To paraphrase author Mark Twain, the death of the manufacturing sector in recent years has been grossly exaggerated. The UK is the 11th largest global manufacturer and, whilst there has been a fundamental shift away from traditional heavy manufacturing like steel, we still build cars and there is vibrant growth in aerospace, oil and gas, chemicals, clean technologies, composite materials and robotics/drones.
Manufacturing Case Studies
Growing a business through work/life balance
Read how Menzies applied #BrighterThinking to FTI supporting a Manufacturing owner/manager not only restore a work/life balance but grow his business.
Read how Menzies applied #BrighterThinking to a specialist manufacturing business by advising on Group Reconstruction. The result: this new structure allowed the business to ring fence valuable assets without incurring onerous tax charges.
Key challenges for the manufacturing industry
Much has been made of the UK’s productivity per head compared with our international competitors. The Office for National Statistics estimates that UK hourly output is around 27% below both France and Germany, and 31% below the US.
Knowledge and innovation is essential for creating sustainable advantage. Whilst 94% of UK manufacturers state they are engaged in innovation, most are concerned that they are not doing enough to stay competitive. Lower levels of investment may hold the key. The UK only spends 1% of its GPD on R&D, compared with Germany’s 2%. Similarly, the UK does not rank highly in terms of Patent Applications. Whilst 69% of business R&D emanates from this sector, only 37% of R&D Tax Credit awards are to manufacturing companies.
The UK is simply not creating enough engineers or talented leaders for tomorrow’s business. OECD results show that the UK performs poorly on intermediate professional and technical skills, and is forecast to fall to 28th out of 33 OECD countries for intermediate skills by 2020.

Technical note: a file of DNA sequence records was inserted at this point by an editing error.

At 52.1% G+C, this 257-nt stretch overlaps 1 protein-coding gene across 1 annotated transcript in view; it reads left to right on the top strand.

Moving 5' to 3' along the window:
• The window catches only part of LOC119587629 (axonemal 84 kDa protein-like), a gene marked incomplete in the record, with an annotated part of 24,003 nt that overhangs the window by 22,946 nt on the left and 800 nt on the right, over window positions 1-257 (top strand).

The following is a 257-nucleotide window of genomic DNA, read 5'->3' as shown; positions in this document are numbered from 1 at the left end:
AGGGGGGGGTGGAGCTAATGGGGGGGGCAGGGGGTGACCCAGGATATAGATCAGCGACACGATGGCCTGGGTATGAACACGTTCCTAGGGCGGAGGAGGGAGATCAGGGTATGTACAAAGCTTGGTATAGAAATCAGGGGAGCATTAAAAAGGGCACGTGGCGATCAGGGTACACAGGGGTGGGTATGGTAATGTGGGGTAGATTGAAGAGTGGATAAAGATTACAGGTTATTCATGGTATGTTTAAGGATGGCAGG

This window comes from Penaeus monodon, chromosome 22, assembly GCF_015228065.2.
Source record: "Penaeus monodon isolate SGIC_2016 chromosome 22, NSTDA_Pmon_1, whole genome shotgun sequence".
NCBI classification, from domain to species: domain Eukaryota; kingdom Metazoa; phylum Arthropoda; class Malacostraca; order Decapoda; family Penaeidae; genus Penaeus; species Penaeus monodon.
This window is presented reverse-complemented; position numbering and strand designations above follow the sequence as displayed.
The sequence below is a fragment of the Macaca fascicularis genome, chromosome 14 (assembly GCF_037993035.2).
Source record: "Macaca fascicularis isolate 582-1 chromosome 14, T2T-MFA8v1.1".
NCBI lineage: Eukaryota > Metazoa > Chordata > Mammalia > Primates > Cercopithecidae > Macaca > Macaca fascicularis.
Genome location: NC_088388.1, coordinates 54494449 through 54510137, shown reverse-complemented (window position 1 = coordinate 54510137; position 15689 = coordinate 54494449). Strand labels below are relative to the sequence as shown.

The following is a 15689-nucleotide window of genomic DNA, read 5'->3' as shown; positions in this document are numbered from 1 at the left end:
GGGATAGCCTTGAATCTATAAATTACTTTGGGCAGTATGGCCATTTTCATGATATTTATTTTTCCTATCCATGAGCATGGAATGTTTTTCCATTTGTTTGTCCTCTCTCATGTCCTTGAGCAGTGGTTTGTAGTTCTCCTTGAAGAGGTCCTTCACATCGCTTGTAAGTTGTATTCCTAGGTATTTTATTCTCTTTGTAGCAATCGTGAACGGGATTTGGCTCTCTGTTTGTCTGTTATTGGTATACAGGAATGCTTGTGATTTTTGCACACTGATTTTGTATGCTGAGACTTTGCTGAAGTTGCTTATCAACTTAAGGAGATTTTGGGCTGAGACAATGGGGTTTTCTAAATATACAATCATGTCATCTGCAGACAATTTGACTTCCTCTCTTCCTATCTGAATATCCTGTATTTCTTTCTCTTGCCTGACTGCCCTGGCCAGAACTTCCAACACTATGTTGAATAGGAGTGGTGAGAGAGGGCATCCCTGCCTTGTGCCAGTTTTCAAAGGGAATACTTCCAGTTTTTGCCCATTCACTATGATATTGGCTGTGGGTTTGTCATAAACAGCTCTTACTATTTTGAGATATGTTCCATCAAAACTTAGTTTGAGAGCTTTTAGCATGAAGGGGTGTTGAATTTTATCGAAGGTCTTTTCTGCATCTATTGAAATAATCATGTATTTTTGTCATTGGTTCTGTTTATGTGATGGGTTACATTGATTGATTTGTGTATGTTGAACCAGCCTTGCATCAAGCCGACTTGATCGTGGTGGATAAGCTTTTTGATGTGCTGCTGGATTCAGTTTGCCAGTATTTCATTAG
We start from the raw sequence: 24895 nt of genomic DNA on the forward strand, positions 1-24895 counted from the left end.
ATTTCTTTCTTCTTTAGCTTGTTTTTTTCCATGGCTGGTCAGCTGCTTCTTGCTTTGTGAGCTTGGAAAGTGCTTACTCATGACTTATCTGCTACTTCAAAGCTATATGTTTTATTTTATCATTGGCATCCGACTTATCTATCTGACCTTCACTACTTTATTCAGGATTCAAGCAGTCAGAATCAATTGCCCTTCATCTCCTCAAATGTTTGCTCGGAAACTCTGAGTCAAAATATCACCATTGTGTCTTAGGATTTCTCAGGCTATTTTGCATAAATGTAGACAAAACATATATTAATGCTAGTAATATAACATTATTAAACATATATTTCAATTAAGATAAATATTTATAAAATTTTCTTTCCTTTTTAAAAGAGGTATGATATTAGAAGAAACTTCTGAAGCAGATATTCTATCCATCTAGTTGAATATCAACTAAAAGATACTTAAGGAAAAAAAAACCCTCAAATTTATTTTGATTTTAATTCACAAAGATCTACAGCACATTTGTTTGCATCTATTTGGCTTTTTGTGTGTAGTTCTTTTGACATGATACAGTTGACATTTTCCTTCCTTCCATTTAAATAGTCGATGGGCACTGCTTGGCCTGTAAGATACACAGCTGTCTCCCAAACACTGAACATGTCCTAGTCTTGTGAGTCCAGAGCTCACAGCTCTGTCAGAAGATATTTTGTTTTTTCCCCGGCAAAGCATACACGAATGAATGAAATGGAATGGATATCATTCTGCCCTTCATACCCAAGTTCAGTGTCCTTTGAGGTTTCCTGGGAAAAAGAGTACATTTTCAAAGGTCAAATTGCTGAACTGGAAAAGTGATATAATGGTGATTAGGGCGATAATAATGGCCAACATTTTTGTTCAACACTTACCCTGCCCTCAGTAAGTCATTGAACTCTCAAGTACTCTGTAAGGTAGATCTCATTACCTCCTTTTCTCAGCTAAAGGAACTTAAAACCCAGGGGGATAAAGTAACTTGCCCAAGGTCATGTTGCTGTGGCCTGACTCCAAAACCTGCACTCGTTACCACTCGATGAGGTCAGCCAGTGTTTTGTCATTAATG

Technological advances will further reduce energy usage and wastage, for example, 3D printing has had a huge impact on efficiency and cost savings. Control of energy usage and supply chain costs combined with management of the impact of commodity prices are key to ensuring competitiveness.
Overseas manufacturing competition
Asia is continuing to increase its influence on global manufacturing and the continued perception is that the Asian markets build everything faster and cheaper.
It has never been easy to fund the long delay from innovation through prototyping to commercial production, and a funding gap still exists. Investment is essential to raising productivity. In today’s economy that is not simply a matter of increasing the physical infrastructure but also, crucially, developing human and intellectual capital.
Manufacturing sector advice services
We advise a diverse range of manufacturers, as well as a number of sector-dependent clients. We work closely to find solutions to industry issues, utilising our expertise in everything from business strategy and corporate finance, to audit and tax advice.